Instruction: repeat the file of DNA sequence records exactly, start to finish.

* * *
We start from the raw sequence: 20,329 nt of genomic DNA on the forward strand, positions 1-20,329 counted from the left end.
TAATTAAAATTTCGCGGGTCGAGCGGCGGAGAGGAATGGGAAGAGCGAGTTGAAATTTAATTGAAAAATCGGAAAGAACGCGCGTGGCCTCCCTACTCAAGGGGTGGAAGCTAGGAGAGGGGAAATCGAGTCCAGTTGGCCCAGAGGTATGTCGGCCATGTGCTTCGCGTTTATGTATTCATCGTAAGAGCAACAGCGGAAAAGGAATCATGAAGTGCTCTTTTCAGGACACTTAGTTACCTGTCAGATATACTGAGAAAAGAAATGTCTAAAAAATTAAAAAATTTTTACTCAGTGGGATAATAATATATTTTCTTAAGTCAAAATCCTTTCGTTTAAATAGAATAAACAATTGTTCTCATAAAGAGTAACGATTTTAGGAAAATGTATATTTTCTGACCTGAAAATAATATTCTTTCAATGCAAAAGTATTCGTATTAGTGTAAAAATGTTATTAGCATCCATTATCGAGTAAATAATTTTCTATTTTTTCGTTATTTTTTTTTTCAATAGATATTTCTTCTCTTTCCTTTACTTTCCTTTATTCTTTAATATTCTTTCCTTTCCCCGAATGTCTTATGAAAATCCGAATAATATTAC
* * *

We start from the raw sequence: 20,329 nt of genomic DNA on the forward strand, positions 1-20,329 counted from the left end.
TAATTAAAATTTCGCGGGTCGAGCGGCGGAGAGGAATGGGAAGAGCGAGTTGAAATTTAATTGAAAAATCGGAAAGAACGCGCGTGGCCTCCCTACTCAAGGGGTGGAAGCTAGGAGAGGGGAAATCGAGTCCAGTTGGCCCAGAGGTATGTCGGCCATGTGCTTCGCGTTTATGTATTCATCGTAAGAGCAACAGCGGAAAAGGAATCATGAAGTGCTCTTTTCAGGACACTTAGTTACCTGTCAGATATACTGAGAAAAGAAATGTCTAAAAAATTAAAAAATTTTTACTCAGTGGGATAATAATATATTTTCTTAAGTCAAAATCCTTTCGTTTAAATAGAATAAACAATTGTTCTCATAAAGAGTAACGATTTTAGGAAAATGTATATTTTCTGACCTGAAAATAATATTCTTTCAATGCAAAAGTATTCGTATTAGTGTAAAAATGTTATTAGCATCCATTATCGAGTAAATAATTTTCTATTTTTTCGTTATTTTTTTTTTCAATAGATATTTCTTCTCTTTCCTTTACTTTCCTTTATTCTTTAATATTCTTTCCTTTCCCCGAATGTCTTATGAAAATCCGAATAATATTAC